BEA'S BOOK NOOK "I can't imagine a man really enjoying a book and reading it only once." C. S. Lewis “If one cannot enjoy reading a book over and over again, there is no use in reading it at all.” ― Oscar Wilde

Wednesday, April 15, 2015

What is happening to my fandom?!

I've been reading some blogs about the Hugo Awards' version of Gamergate, and am appalled by the vehemence of backlash against a diversified science ficition/fantasy (SFF) fandom. A Slate article quotes author Brad R. Torgersen as essentially saying true, classical SFF does not contain social commentary. From what I'm reading,  he, another author and their followers are put off by the literary quality of certain Hugo nominations, not to mention the inclusion of minority viewpoints. They seem to feel it belies the essential mindless pop appeal of 'true' SFF.

This is not factual, Captain.

 Where have these uber fanboys been living? H.G.Wells, Robert Heinlein, Isaac Asimov, Spider Robinson, Gene Rodenberry...social science fiction isn't a new faction of the genre. It is its foundation. I am floored that anyone could be so blind to the use of science fiction to explore and address the topics of social injustice and inequality. Heinlein, for example, gave us many taboo topics to mull over. He addressed racism, sexual freedom, and individualism. The addition of writers and characters that expand those horizons is not a dilution of SFF's core qualities, but a logical and organic growth from the seeds planted by the masters and founders of our genre.  Not to mention, each of these authors certainly have a literary appeal. For as many pulp fiction-esque magazines they published or were published in, these men wrote well. Their books can be read as pure entertainment, but only a fool would walk away without some philosophical musings. I started reading their works in junior high; even at that age I knew their stories were meant to make me open my eyes and re-examine how I view life. But these men are not the only SFF influences in my life.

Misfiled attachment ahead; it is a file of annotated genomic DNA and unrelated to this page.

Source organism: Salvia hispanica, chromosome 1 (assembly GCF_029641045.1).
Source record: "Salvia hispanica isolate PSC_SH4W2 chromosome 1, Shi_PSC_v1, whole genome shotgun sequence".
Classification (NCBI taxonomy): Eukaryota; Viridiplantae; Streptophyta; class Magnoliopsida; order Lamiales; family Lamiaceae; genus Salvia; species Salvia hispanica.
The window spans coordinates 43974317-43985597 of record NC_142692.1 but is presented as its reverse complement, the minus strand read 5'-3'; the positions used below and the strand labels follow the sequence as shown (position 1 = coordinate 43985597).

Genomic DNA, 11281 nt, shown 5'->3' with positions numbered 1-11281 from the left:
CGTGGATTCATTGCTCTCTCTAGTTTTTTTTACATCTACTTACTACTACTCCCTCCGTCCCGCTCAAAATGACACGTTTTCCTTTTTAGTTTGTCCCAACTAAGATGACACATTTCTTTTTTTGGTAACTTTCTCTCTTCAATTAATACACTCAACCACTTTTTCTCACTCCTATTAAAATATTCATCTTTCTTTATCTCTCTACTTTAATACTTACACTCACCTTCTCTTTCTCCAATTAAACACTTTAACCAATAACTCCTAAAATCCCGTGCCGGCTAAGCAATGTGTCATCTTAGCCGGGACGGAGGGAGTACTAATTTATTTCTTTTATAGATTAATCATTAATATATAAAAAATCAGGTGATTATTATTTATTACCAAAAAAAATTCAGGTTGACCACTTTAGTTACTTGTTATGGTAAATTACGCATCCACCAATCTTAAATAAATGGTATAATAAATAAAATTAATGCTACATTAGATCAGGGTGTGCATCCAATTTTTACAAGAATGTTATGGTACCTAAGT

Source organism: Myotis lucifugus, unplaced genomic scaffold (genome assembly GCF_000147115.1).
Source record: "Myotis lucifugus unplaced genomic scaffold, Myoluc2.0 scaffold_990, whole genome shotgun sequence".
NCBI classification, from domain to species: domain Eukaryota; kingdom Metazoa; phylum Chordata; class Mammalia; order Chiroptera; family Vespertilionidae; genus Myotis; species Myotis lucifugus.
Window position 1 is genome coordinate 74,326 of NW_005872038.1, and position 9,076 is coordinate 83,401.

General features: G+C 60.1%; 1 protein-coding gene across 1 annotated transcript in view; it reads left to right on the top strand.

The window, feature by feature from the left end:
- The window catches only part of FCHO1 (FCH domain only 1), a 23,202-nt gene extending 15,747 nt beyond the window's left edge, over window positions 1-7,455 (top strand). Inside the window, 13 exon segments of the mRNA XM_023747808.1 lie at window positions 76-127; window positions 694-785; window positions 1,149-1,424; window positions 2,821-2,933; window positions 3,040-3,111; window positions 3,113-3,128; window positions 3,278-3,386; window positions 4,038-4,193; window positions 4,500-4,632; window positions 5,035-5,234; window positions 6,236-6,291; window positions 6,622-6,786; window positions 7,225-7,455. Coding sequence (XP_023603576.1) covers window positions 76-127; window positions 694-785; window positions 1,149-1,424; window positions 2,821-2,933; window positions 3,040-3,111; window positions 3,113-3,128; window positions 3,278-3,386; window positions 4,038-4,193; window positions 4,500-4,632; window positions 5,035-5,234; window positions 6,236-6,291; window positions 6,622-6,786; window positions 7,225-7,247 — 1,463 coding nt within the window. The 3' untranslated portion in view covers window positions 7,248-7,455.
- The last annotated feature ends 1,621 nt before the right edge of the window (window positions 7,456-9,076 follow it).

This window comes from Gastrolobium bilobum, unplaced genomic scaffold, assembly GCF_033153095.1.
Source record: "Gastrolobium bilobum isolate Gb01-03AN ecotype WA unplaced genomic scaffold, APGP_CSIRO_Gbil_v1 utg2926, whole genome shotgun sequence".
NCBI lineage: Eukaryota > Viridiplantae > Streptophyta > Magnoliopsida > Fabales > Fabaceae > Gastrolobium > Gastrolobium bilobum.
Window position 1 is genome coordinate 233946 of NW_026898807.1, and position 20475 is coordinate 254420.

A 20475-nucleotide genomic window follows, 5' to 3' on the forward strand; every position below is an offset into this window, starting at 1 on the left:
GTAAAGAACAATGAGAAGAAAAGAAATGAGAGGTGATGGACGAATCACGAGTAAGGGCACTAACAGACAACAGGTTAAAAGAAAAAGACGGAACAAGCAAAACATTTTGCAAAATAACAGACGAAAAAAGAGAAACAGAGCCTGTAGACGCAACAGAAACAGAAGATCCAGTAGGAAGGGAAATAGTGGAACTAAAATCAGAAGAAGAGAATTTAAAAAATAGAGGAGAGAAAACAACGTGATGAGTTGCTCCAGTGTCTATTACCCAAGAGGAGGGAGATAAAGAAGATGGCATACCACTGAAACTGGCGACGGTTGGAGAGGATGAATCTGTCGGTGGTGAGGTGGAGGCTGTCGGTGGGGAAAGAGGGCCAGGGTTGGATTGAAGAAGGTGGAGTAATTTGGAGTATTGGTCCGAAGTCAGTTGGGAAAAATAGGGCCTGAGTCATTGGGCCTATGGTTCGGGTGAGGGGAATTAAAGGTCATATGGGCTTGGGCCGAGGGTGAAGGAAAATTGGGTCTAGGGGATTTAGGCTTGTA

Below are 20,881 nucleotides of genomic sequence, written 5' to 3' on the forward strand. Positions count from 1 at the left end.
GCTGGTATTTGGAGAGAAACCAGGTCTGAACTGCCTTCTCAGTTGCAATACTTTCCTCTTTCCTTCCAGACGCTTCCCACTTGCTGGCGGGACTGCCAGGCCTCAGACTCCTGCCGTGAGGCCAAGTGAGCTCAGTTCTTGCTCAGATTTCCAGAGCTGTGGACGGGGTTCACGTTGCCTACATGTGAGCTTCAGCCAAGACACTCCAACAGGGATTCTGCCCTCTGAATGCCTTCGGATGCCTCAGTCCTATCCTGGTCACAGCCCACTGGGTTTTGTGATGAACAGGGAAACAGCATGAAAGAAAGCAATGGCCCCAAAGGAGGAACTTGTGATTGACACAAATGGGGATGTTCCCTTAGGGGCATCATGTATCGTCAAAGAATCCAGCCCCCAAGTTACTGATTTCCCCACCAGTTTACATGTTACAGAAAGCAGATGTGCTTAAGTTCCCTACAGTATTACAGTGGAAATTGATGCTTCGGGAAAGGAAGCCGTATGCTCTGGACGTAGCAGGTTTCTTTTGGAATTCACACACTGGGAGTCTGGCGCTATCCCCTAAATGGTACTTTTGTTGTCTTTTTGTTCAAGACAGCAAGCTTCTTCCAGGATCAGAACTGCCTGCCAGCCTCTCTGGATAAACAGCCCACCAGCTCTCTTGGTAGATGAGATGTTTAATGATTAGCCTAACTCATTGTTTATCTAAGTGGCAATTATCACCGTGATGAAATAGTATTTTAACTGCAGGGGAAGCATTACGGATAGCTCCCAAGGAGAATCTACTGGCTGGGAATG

Can one say that the world of SFF is not richer for the works of Ursula LeGuin, Anne McCaffrey, Elizabeth Moon and CJ Cherryh? All of whom wrote epic space sagas. L.A. Banks' Vampire Huntress series is a masterpiece. It doesn't skimp on the action, while introducing a multitude of religions and ethnicities. It added a depth to the fight of good versus evil that I've never encountered before, or since. I welcome the addition of new voices and new perspectives. It gives us new dimensions and alternate universes to explore.
I'll leave you with this thought provoking clip from Stargate: SG1, where they quote Asimov:




7 comments:

  1. The idea that SFF could be tainted by doing more than presenting mindless pulp entertainment (nothing against that, I love me to read some pulp) strikes me as being just as *sorry* pig-headed a view as Spider Robinsons' vocal opinion that SF should keep away from F, sticking to pure "Science" concepts ... after all, as I see it a lot of brilliant SF wouldn't have gotten as widely read, I dare say, if it wasn't for if not outright Fantasy elements at least the liberties SF authors allowed themselves to take with scientific concepts - often stretching them into realms of pure, yes, fantasy.

    It would however, in my view, also do pulp-fiction a disservice to claim, as Torgersen seems to believe of it, that it can't (or shan’t) include social commentary as well.

    The inclusion of minority viewpoints.
    Now that's fun one to damn for any genre in literature, for hasn't it been a staple of writing practically since its invention to use the medium to present us with alternate viewpoints such as we may not be able get otherwise? And isn't this especially true for SF, where many a writer allowed us to imaginary (and their characters not seldom literally) slip for some amount of time into the skin of another?